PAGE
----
Why Hand-Written Notes Will Never Die

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Think back to the last time you received a hand-written letter in the mail.

Felt pretty good, right?

Whatever the message, there’s something special about pen on paper written just for you.

Problem is, hand-written letters are quickly becoming a thing of the past. Just last week, Hallmark announced plans to lay off 300 people at one of its plants due to a lack of demand for paper products.

Sure, the Internet makes it easy to express how we feel. But sometimes a quick Gchat convo isn’t enough.

That’s why all of us need these two old-timey communication tools:

1. greeting cards

2. stamps

Just by having those things nearby, you will never have to skip on a life moment that deserves a note by hand.

Among them:

- Congratulating a friend/family on graduation or the birth of a child

- Sending along sympathies when a close friend loses a loved one

- Thanking someone for a gift or for doing you a huge favor

- Following up on a crucial job interview to help ‘seal the deal’

Too often, we don’t send hand-written notes simply because we don’t have them lying around.

For a batch of greeting cards, try here. All you need are ones with your name or a simple design. That way, they will be appropriate for any occasion, happy or sad. Then, snag a book of 20 stamps here or head to a local pharmacy like CVS.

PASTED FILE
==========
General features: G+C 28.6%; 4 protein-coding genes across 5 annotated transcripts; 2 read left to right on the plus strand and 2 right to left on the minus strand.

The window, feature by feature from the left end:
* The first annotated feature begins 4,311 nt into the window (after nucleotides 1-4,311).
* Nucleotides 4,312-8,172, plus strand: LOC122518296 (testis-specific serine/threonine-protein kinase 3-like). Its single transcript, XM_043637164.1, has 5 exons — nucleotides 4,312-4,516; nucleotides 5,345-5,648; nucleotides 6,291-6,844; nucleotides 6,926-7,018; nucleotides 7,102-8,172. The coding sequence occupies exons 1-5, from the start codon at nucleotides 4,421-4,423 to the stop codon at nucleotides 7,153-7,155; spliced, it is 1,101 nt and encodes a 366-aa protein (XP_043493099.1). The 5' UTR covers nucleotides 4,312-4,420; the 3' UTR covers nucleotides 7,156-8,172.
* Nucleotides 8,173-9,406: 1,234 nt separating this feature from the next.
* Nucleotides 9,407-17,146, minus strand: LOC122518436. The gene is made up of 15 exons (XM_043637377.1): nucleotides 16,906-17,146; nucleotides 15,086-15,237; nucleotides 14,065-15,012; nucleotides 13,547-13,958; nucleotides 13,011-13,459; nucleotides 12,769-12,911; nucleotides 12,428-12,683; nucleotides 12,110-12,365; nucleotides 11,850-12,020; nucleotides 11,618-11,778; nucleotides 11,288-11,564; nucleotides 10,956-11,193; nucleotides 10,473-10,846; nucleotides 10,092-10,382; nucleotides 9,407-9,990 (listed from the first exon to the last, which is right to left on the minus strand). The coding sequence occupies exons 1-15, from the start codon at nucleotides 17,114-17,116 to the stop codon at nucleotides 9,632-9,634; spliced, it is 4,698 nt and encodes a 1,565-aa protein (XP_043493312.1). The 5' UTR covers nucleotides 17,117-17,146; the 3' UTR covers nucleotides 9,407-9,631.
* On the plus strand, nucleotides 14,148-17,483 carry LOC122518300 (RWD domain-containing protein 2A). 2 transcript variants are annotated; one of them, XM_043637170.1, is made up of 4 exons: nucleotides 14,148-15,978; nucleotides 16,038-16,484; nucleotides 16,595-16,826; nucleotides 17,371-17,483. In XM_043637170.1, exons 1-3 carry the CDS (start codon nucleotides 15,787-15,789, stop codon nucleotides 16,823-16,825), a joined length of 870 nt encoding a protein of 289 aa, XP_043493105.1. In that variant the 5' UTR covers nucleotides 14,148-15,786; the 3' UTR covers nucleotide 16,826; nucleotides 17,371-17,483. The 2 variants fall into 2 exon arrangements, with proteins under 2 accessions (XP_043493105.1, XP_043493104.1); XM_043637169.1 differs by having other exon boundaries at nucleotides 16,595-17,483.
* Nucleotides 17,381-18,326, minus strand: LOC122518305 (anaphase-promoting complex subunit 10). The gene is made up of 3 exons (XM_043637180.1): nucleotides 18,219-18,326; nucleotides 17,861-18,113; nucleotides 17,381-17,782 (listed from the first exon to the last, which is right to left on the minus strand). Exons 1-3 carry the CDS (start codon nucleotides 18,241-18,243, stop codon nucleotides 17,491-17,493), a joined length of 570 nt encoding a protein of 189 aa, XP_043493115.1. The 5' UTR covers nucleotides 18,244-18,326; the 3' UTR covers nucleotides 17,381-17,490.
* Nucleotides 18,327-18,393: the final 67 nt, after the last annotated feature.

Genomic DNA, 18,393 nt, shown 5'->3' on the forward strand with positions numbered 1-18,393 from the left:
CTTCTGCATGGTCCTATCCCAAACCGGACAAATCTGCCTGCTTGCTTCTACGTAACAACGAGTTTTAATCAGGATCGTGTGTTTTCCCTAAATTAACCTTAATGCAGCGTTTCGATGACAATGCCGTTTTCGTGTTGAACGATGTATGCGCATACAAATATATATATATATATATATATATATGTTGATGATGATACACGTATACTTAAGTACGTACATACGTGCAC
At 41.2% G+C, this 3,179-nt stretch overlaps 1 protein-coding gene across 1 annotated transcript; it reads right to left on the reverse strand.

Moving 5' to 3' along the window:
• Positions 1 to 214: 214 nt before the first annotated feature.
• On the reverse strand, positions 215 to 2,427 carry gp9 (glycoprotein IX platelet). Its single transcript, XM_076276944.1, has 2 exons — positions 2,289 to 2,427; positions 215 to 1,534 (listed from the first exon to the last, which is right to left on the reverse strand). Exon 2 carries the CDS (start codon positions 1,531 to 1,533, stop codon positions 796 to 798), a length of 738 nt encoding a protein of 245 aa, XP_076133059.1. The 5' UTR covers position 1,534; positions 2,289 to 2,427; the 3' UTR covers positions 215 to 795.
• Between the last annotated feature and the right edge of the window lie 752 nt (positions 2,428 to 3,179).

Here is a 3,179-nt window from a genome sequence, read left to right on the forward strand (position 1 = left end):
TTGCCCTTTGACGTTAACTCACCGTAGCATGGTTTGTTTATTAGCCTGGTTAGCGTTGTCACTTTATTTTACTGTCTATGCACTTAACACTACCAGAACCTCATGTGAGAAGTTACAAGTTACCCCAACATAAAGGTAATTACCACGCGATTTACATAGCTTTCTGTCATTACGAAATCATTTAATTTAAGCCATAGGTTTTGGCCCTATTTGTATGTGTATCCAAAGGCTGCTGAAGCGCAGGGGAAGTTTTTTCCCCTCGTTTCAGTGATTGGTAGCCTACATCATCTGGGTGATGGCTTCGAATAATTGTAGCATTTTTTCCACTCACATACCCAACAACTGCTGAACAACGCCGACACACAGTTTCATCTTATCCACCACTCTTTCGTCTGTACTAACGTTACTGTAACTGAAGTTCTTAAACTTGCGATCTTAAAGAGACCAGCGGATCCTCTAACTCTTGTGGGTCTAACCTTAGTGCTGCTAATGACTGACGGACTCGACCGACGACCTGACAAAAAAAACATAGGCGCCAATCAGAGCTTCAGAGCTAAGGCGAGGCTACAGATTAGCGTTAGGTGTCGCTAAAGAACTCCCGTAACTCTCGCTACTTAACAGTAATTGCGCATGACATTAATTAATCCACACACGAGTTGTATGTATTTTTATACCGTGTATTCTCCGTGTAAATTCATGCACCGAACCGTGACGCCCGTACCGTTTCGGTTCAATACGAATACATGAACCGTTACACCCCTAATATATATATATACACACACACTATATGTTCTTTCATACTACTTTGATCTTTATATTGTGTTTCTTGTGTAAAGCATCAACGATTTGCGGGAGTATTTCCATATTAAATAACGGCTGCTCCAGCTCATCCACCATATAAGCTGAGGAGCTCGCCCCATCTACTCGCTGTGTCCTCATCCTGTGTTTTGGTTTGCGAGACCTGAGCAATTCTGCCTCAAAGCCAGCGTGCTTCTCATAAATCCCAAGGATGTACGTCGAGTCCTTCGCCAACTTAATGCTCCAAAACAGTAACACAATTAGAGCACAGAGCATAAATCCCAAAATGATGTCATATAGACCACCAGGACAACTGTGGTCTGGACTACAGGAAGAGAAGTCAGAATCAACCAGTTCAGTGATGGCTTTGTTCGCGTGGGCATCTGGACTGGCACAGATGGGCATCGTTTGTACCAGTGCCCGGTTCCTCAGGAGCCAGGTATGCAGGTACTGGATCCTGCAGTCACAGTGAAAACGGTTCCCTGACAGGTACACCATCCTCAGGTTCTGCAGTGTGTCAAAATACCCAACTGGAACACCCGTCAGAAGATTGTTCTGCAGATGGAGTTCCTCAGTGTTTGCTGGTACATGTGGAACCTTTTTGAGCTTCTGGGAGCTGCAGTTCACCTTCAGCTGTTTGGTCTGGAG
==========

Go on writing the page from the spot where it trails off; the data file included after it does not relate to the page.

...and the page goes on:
We’re not writing actual notes to save the paper industry — and the USPS — from extinction.

It’s about preserving what it means to send someone a hand-written note. It shows you’re willing to go the extra mile in a world that no longer requires you to do so.

That simple gesture can have a deep impact on the person who receives your note in the mail. It could be a good friend who graduated from college or even a boss reviewing resumes in a highly competitive job search.

Yes, the act of writing a letter may feel like a chore, but everyone loves to get one in the mail.

Just remember how a hand-written note made you feel.

A card, a stamp and five minutes of your time. That’s all it takes.

 © 2013, Danny Rubin


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